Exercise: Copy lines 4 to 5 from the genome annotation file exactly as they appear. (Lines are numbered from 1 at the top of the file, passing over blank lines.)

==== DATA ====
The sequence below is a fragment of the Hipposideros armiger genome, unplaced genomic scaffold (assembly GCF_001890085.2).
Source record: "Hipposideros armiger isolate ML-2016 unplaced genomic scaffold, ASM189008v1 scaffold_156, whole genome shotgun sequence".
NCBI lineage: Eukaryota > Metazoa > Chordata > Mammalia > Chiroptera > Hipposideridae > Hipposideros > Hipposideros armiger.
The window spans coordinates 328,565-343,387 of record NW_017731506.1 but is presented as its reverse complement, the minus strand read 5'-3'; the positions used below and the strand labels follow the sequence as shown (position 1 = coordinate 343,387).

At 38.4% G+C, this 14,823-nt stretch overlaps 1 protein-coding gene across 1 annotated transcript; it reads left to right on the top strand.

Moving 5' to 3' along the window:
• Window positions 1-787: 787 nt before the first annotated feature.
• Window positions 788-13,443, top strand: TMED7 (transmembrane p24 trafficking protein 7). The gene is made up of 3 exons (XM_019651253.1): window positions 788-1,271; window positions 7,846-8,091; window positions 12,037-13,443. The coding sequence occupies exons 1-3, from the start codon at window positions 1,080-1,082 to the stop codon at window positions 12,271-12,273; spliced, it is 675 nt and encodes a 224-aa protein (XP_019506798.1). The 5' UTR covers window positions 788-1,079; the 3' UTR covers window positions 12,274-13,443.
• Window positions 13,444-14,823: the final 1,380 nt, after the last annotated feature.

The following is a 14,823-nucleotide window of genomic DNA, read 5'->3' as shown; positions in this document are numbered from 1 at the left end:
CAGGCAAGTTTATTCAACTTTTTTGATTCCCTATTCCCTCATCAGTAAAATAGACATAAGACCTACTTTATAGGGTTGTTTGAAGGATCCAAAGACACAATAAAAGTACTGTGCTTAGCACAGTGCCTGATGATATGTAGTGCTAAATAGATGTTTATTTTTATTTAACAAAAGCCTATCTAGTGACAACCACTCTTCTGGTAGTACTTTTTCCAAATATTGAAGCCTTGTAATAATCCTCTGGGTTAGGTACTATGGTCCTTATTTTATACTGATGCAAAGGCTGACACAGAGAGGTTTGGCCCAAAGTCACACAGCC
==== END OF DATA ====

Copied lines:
The window spans coordinates 328,565-343,387 of record NW_017731506.1 but is presented as its reverse complement, the minus strand read 5'-3'; the positions used below and the strand labels follow the sequence as shown (position 1 = coordinate 343,387).

At 38.4% G+C, this 14,823-nt stretch overlaps 1 protein-coding gene across 1 annotated transcript; it reads left to right on the top strand.